- The duck-billed platypus (Ornithorhynchus anatinus) is one of the most mixed up, interesting animals in the world. It has the head of a duck, the body of an otter, the tail of a beaver, and poisonous spurs to boot! Other than the echidna, it is one of the five living species of Monotremes, which are egg-laying mammals.
- Platypuses are native to Australia and are found on the east coast of Australia in Queensland, Tasmania, Victoria, and New South Wales. There is also a small population of platypuses on Kangaroo Island, which is just south of Australia. Their range is limited to the north due to predation by crocodiles and severe flooding. They live in freshwater rivers, streams, farm dams, lagoons and lakes. Platypuses prefer bodies of water that have earthen banks with overhanging plants, tree roots, reeds and logs. The females make their dens in the sides of banks high enough so that they will not flood. They make two burrows, one for sharing with a male and one to have offspring in.
- Platypuses look like a strange conglomerate of different animals. They have the tail of a beaver, a duck bill-like mouth, and the fur and body of an otter. Their toes have webbing between them to help aid in swimming. Their tails are used in swimming and are also used for fat storage. They also have poisonous spurs hidden behind their hind legs that the males keep through maturity and can be used to inject a painful poison into potential attackers. Their fur is short, brown, thick and waterproof. Platypuses are any where between a foot and two feet long and weigh between two and four pounds.
- Platypuses fit into a niche similar to that of a muskrat in so much that they are preyed upon by snakes, water rats, monitor lizards, crocodiles, and birds of prey. However platypuses do not eat as much water vegetation like muskrats and instead eat small invertebrates living at the bottom of bodies of water.
- Platypuses represent a key point in the evolution of mammals. According to a genomic analysis, they are the earliest offshoot of the mammalian tree. They split from other mammals about 166 million years ago and their genes represent a key transitional point in the evolution from reptiles to mammals. Platypuses lay eggs like reptiles do, but they also produce milk like mammals.
- One of the platypus’ most distinctive futures is its bill. The platypus bill is actually a highly specialized sensory structure the platypus uses to find benthic prey while swimming around with its eyes closed. It has a large amount of nerve endings in its bill that detect not only physical touch extremely well, but also the small electrical charges produced by muscles of its prey. Platypuses store food they find in cheek pouches and chew it when they surface. The platypus does not have teeth, but rather has grinding pads and uses gravel it picks up from the bottom of streams, ponds, and lakes to grind its food. The nostrils of platypuses are located on the top of the bill so that they can breath while most of their body is submerged. Another interesting part of the platypus anatomy is the poisonous spur. The spurs are located on the ankles of the hind legs. They are hollow and connected to venom glands via a duct. The venom is not lethal to humans, but is extremely painful and has been known to kill dogs. Platypuses lay around 1-4 eggs and they take only 10-14 days to hatch.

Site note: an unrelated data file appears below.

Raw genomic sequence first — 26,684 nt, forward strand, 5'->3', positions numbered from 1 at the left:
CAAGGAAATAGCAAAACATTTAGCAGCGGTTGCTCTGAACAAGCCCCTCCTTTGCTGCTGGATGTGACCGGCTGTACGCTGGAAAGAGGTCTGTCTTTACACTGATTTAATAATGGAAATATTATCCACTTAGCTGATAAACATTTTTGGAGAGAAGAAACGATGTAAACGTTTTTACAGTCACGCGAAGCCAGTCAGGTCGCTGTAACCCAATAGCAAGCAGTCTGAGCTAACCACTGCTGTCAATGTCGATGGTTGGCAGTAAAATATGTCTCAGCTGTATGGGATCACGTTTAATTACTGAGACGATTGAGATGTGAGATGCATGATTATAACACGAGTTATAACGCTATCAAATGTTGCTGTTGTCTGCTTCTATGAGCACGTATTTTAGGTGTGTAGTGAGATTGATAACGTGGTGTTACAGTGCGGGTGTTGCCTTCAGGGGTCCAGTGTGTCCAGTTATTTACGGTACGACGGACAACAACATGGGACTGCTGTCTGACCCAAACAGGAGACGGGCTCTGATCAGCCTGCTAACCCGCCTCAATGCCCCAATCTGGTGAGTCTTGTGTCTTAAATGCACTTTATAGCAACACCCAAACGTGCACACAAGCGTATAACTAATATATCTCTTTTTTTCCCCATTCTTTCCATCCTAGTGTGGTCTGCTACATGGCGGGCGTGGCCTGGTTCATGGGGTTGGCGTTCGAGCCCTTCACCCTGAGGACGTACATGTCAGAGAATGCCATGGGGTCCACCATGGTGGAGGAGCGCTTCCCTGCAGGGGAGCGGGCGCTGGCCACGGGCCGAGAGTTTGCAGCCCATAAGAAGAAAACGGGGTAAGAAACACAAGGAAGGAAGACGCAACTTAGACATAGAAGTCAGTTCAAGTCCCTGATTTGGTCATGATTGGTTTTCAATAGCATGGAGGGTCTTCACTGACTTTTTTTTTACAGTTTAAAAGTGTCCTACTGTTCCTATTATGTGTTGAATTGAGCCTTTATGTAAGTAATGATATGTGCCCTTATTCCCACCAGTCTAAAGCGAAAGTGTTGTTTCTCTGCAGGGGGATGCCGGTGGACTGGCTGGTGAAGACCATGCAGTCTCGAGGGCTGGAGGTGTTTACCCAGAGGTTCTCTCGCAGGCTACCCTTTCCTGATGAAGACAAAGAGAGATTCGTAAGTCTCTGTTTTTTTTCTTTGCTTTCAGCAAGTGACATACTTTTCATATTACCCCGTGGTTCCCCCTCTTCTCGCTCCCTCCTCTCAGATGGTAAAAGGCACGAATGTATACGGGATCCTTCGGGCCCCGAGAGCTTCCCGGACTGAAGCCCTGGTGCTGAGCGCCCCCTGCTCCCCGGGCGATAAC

- Platypuses are mostly nocturnal or crepuscular creatures. They come out around dawn and then feed through part of the night. They dive to feed for 20-30 second intervals, coming up for breath in between. They tend to live solitary lifestyles when not breeding and males give each other a wide berth because of their poisonous spurs. Platypuses make a few noises, which include a puppy-like growl and a noise that sounds similar to a brooding hen.
- Although rarely seen, platypuses are not considered to be in danger of going extinct. The International Union for Conservation of Nature (IUCN) lists them as “least concern.” However, there is evidence that suggests population sizes have decreased due to lack of suitable surface water for platypuses to live in. Some things that contribute to the decline in platypus populations include channel sedimentation, habitat loss, droughts, fishing nets, and man-made water control.
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